Health News

Stem Cell Transplant Helps Treat Scleroderma


BYLINE: Valerie Goodwin

Newswise — Living with systemic scleroderma (also known as systemic sclerosis) for five years had taken a toll on Glen Copeland’s body, making tasks as simple as walking, eating or breathing a challenge.

But now, a new stem cell treatment has Copeland back to living his life and sharing his experience with other scleroderma patients around the country.

How it began

In 2018, Copeland came to the University of Michigan Health System to receive treatment for his diagnosis of early scleroderma.

At the time, he had heard of stem cell treatments to stop the progression and reverse some of the side effects of the disease, but his symptoms needed to progress before this became an option.

Around October of 2021, though, Copeland and his rheumatologist and director of the University of Michigan Health System’s Scleroderma Program, Dinesh Khanna, MBBS, MSc started noticing an acceleration in the decline in his lung function, despite being on several therapies to treat lung fibrosis. This was in addition to an increase in fatigue, stiffness in his back and difficulty fully opening his hands.

That’s when Copeland and his team decided it was the ideal time to start the stem cell treatment.

A long journey

Scleroderma is an autoimmune disorder characterized by the tightening of cell tissue throughout the body.

Some of the most common areas of the body to be affected are the heart, lungs, kidneys and skin cells. The tightening can reduce the function of certain organs as well as cause stiffness throughout the body.

To be effective, stem cell treatment requires that the patient is in a state where scleroderma is active and progressive enough that new stem cells will help improve bodily function, but the body isn’t so weak that it will reject the treatment all together.

Copeland’s body fit perfectly within that sweet spot, and planning for the treatment started in December of 2021.

The first step of the treatment was to remove some stem cells from his body through a process called apheresis.

These stem cells went through a process that removed the memory of scleroderma from the cells. At the end of treatment, when the stem cells were placed back into his body, the cells had no memory of the autoimmune disease, which resulted in inability for the disease to regenerate.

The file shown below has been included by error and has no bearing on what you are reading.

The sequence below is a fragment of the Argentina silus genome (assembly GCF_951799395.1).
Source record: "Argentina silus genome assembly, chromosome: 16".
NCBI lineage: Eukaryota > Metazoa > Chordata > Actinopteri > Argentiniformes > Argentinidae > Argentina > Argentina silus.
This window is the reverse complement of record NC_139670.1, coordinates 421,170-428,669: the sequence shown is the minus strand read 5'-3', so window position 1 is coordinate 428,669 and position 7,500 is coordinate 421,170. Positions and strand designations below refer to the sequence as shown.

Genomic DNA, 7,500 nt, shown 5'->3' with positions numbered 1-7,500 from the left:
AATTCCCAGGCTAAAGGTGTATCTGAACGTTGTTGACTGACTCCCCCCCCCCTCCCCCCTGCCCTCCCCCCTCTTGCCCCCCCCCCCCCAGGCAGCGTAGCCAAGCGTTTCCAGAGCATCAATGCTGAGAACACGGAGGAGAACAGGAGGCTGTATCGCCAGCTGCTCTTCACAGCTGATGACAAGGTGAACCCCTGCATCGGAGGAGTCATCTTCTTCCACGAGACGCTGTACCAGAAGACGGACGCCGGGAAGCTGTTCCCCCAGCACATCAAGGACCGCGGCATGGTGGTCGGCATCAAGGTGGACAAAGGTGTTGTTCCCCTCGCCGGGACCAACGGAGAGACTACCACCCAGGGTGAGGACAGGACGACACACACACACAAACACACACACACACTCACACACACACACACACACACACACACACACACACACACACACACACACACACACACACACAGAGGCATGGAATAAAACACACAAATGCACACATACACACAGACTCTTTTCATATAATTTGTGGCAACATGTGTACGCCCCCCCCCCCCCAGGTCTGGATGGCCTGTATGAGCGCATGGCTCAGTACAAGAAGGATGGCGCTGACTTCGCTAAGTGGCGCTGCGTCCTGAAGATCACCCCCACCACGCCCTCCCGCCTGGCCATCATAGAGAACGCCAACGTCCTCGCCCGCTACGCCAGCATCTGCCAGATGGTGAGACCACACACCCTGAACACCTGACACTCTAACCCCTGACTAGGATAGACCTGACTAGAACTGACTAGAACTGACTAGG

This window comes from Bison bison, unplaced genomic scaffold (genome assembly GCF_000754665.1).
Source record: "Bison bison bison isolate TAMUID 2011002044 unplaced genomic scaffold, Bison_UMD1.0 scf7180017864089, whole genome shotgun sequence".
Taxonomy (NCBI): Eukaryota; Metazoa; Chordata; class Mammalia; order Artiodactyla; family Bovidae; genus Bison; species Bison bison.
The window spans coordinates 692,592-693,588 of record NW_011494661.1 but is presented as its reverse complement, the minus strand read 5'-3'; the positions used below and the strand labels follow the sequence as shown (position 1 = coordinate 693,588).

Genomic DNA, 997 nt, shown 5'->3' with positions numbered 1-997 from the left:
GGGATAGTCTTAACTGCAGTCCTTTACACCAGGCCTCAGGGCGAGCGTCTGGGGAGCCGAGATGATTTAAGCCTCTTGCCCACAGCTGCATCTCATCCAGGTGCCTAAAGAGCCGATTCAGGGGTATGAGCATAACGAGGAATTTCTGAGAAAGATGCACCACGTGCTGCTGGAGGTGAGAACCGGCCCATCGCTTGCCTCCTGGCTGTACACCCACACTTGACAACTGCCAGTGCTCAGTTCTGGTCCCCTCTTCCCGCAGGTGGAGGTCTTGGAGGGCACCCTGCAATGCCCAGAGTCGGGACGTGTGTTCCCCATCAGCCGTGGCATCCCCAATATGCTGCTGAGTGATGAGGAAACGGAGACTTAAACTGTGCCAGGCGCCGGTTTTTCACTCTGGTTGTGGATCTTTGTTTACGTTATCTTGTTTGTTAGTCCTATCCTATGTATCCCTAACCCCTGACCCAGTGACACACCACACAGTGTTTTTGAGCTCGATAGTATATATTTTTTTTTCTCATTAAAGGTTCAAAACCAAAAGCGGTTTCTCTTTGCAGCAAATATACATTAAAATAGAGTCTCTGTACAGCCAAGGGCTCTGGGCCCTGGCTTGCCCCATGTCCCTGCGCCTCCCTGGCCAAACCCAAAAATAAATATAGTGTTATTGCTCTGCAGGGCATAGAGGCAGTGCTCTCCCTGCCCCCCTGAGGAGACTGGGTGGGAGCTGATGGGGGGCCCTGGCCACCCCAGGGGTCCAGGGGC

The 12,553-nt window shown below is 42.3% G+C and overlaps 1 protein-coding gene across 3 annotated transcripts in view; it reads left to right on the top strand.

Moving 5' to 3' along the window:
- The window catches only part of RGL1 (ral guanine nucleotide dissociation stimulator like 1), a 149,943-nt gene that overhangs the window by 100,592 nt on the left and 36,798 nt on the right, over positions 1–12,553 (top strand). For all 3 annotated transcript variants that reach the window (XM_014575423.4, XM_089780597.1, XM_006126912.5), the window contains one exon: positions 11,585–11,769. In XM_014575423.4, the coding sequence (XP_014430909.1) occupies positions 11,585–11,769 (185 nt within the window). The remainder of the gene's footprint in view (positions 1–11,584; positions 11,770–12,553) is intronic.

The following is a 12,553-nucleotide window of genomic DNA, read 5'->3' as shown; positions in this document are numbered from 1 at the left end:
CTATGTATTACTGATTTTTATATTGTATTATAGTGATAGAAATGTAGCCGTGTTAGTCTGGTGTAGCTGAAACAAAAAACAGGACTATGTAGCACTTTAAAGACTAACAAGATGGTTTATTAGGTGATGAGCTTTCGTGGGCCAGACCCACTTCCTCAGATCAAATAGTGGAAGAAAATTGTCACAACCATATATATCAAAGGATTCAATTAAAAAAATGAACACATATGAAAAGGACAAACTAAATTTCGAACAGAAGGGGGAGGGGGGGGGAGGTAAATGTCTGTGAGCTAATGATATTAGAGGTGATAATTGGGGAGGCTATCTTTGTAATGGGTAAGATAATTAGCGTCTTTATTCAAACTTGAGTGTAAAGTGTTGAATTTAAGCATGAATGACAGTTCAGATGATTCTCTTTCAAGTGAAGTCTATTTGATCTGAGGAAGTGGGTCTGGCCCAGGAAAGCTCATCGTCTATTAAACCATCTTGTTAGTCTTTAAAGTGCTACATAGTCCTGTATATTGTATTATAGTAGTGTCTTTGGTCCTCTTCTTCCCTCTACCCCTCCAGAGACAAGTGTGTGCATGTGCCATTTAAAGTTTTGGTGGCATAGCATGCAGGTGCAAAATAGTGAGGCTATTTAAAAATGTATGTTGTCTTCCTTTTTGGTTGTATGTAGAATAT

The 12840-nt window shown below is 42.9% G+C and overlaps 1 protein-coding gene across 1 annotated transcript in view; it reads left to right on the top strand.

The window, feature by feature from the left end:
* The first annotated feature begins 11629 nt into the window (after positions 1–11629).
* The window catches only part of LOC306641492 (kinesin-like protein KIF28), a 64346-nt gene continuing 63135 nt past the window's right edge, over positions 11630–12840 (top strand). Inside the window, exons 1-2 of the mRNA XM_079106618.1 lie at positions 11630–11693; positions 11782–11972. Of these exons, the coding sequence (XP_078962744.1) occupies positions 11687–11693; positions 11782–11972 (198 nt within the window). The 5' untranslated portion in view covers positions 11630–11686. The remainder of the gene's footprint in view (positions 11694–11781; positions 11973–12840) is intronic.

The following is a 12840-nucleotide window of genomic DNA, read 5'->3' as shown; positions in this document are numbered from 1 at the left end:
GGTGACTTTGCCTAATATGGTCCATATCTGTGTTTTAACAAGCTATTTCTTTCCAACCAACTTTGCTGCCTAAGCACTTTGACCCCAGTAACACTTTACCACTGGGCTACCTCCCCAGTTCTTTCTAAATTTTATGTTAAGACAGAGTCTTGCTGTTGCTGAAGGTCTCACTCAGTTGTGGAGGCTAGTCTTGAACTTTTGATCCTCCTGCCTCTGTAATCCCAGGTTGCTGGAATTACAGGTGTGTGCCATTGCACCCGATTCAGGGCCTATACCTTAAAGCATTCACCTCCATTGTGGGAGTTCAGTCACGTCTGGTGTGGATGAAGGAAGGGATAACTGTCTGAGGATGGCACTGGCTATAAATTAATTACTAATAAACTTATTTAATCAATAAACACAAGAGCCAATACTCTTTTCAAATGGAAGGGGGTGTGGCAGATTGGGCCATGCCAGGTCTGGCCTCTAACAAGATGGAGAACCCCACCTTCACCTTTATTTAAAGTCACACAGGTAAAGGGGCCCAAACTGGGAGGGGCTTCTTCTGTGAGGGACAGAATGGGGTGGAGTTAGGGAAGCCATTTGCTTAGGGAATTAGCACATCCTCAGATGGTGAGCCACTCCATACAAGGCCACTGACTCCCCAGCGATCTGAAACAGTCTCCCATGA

While the stem cells outside of Copeland’s body were being prepared, treatment on the immune cells left inside the body began. Copeland received an immunosuppressive treatment with chemotherapy, radiation, and serotherapy.

“Each of these treatments ‘wipes clean’ the immune cells inside the body,” said Sarah Anand, M.D., a hematologist at the University of Michigan Health System. “Not only will the immune cells not remember the scleroderma disease, but they also won’t remember any vaccinations or other immunities built up over time.”

The loss of immunizations leaves patients at a much higher risk of getting sick during the process. Copeland had to remain cautious of his surroundings and wear the proper protection, such as masks, when necessary.

“I needed to make sure I was wearing a mask whenever possible,” said Copeland. “This was especially important when I wanted to do something like gardening. I had to protect my body from any microbes that could potentially harm my weakened immune system.”

The final step involved placing Copeland’s stem cells back into his body.

“It is preferred that we use the stem cells from the patient when administering this treatment rather than donor stem cells,” said Khanna. “Stem cells that come from the patient’s body have no chance of being rejected from the body and resulting in effective treatment.”

After immunosuppressive treatment with chemotherapy, radiation, and serotherapy, Copeland’s “cleaned” stem cells were placed back into his body. The treatment resulted in an improvement in his lung fibrosis and in his lung capacity.

He’s now in remission.

Sharing his story

Since the treatment, Copeland has enjoyed spending time gardening and being up north in Michigan. While his immune system regains strength, he’s still required to wear a mask while doing these activities, yet says, even so, he’s noticed an ease with his movements that wasn’t there before.

“If I had to go through the whole process again, I would,” Copeland said. “I feel very fortunate that I had a positive experience and have seen such an improvement in my health. The medical team at Michigan Medicine was fantastic. I can’t say enough about the care I received.”

Before treatment, Copeland took to social media to talk to other scleroderma patients who had also gone through stem cell treatment for scleroderma.

“I was able to talk to someone through a Facebook group about their treatment experience,” he said. “My team did a great job of preparing me for what was to come, but talking to someone else who has been through the experience brings a different type of comfort. I helped me confirm that I was making the right choice and to be ready for what was ahead.”

Now, Copeland shares his experience with other scleroderma patients around the country through Facebook groups and presentations at conferences. He wants others facing the same treatment to know they’re not alone.

“It’s rewarding to know that I could bring that same type of comfort I felt to someone else through sharing my experience,” Copeland says.

His key advice? Work closely with your doctors.

“Your health and treatment are a joint effort between you and your medical team,” he said. “Both parties must work together to make it successful. Be open about any concerns you may have. You don’t need to be a hero and suffer through your symptoms; you owe it to yourself to feel good and be as healthy as possible.”


Related Articles

Leave a Reply

Your email address will not be published. Required fields are marked *

Back to top button